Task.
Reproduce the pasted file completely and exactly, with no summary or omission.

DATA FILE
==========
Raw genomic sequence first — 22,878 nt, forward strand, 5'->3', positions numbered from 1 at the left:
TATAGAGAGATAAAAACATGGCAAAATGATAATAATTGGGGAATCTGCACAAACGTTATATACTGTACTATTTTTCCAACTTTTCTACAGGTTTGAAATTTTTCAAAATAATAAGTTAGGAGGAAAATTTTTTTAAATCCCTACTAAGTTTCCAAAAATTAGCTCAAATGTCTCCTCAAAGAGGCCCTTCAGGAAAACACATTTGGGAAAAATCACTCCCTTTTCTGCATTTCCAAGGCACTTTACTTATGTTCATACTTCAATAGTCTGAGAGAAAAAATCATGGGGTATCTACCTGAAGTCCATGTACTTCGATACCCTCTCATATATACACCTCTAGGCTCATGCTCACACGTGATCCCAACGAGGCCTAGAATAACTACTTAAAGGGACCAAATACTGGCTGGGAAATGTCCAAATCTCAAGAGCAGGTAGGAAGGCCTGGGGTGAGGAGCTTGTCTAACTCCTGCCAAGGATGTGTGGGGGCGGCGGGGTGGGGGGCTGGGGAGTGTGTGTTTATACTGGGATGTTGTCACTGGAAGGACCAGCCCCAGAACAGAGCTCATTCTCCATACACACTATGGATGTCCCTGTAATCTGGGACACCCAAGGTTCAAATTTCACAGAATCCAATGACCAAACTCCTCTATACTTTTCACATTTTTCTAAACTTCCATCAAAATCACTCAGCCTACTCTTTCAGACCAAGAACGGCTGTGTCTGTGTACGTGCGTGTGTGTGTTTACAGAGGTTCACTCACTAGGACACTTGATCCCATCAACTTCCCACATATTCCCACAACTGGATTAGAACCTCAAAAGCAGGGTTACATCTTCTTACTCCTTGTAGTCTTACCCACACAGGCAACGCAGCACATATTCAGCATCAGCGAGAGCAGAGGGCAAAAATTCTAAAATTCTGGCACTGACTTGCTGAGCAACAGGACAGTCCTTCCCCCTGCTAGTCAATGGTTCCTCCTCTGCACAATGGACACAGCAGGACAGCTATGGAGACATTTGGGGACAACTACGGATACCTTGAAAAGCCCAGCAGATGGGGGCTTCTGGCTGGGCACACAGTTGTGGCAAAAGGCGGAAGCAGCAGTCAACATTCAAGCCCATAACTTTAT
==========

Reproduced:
Raw genomic sequence first — 22,878 nt, forward strand, 5'->3', positions numbered from 1 at the left:
TATAGAGAGATAAAAACATGGCAAAATGATAATAATTGGGGAATCTGCACAAACGTTATATACTGTACTATTTTTCCAACTTTTCTACAGGTTTGAAATTTTTCAAAATAATAAGTTAGGAGGAAAATTTTTTTAAATCCCTACTAAGTTTCCAAAAATTAGCTCAAATGTCTCCTCAAAGAGGCCCTTCAGGAAAACACATTTGGGAAAAATCACTCCCTTTTCTGCATTTCCAAGGCACTTTACTTATGTTCATACTTCAATAGTCTGAGAGAAAAAATCATGGGGTATCTACCTGAAGTCCATGTACTTCGATACCCTCTCATATATACACCTCTAGGCTCATGCTCACACGTGATCCCAACGAGGCCTAGAATAACTACTTAAAGGGACCAAATACTGGCTGGGAAATGTCCAAATCTCAAGAGCAGGTAGGAAGGCCTGGGGTGAGGAGCTTGTCTAACTCCTGCCAAGGATGTGTGGGGGCGGCGGGGTGGGGGGCTGGGGAGTGTGTGTTTATACTGGGATGTTGTCACTGGAAGGACCAGCCCCAGAACAGAGCTCATTCTCCATACACACTATGGATGTCCCTGTAATCTGGGACACCCAAGGTTCAAATTTCACAGAATCCAATGACCAAACTCCTCTATACTTTTCACATTTTTCTAAACTTCCATCAAAATCACTCAGCCTACTCTTTCAGACCAAGAACGGCTGTGTCTGTGTACGTGCGTGTGTGTGTTTACAGAGGTTCACTCACTAGGACACTTGATCCCATCAACTTCCCACATATTCCCACAACTGGATTAGAACCTCAAAAGCAGGGTTACATCTTCTTACTCCTTGTAGTCTTACCCACACAGGCAACGCAGCACATATTCAGCATCAGCGAGAGCAGAGGGCAAAAATTCTAAAATTCTGGCACTGACTTGCTGAGCAACAGGACAGTCCTTCCCCCTGCTAGTCAATGGTTCCTCCTCTGCACAATGGACACAGCAGGACAGCTATGGAGACATTTGGGGACAACTACGGATACCTTGAAAAGCCCAGCAGATGGGGGCTTCTGGCTGGGCACACAGTTGTGGCAAAAGGCGGAAGCAGCAGTCAACATTCAAGCCCATAACTTTAT